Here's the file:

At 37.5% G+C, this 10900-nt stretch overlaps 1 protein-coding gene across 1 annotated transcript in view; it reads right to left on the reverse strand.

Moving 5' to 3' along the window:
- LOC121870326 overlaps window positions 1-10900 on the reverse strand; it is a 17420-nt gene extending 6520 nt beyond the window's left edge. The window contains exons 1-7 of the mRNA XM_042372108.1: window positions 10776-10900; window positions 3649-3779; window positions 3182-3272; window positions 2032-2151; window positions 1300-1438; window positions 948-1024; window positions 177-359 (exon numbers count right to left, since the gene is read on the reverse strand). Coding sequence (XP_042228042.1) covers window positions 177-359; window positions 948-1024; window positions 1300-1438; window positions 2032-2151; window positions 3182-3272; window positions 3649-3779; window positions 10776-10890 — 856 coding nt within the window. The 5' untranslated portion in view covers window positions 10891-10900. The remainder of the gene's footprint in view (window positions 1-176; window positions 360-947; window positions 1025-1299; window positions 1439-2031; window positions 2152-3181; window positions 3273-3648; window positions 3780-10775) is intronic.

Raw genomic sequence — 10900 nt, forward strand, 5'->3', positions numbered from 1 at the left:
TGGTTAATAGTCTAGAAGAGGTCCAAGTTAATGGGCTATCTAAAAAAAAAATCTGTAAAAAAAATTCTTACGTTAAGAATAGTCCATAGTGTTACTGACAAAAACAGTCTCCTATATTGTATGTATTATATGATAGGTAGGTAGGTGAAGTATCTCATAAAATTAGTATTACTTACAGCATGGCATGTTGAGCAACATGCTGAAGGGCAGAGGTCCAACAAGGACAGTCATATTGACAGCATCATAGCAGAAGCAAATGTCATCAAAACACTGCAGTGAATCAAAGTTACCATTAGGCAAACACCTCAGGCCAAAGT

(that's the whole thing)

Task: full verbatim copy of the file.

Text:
At 37.5% G+C, this 10900-nt stretch overlaps 1 protein-coding gene across 1 annotated transcript in view; it reads right to left on the reverse strand.

Moving 5' to 3' along the window:
- LOC121870326 overlaps window positions 1-10900 on the reverse strand; it is a 17420-nt gene extending 6520 nt beyond the window's left edge. The window contains exons 1-7 of the mRNA XM_042372108.1: window positions 10776-10900; window positions 3649-3779; window positions 3182-3272; window positions 2032-2151; window positions 1300-1438; window positions 948-1024; window positions 177-359 (exon numbers count right to left, since the gene is read on the reverse strand). Coding sequence (XP_042228042.1) covers window positions 177-359; window positions 948-1024; window positions 1300-1438; window positions 2032-2151; window positions 3182-3272; window positions 3649-3779; window positions 10776-10890 — 856 coding nt within the window. The 5' untranslated portion in view covers window positions 10891-10900. The remainder of the gene's footprint in view (window positions 1-176; window positions 360-947; window positions 1025-1299; window positions 1439-2031; window positions 2152-3181; window positions 3273-3648; window positions 3780-10775) is intronic.

Raw genomic sequence — 10900 nt, forward strand, 5'->3', positions numbered from 1 at the left:
TGGTTAATAGTCTAGAAGAGGTCCAAGTTAATGGGCTATCTAAAAAAAAAATCTGTAAAAAAAATTCTTACGTTAAGAATAGTCCATAGTGTTACTGACAAAAACAGTCTCCTATATTGTATGTATTATATGATAGGTAGGTAGGTGAAGTATCTCATAAAATTAGTATTACTTACAGCATGGCATGTTGAGCAACATGCTGAAGGGCAGAGGTCCAACAAGGACAGTCATATTGACAGCATCATAGCAGAAGCAAATGTCATCAAAACACTGCAGTGAATCAAAGTTACCATTAGGCAAACACCTCAGGCCAAAGT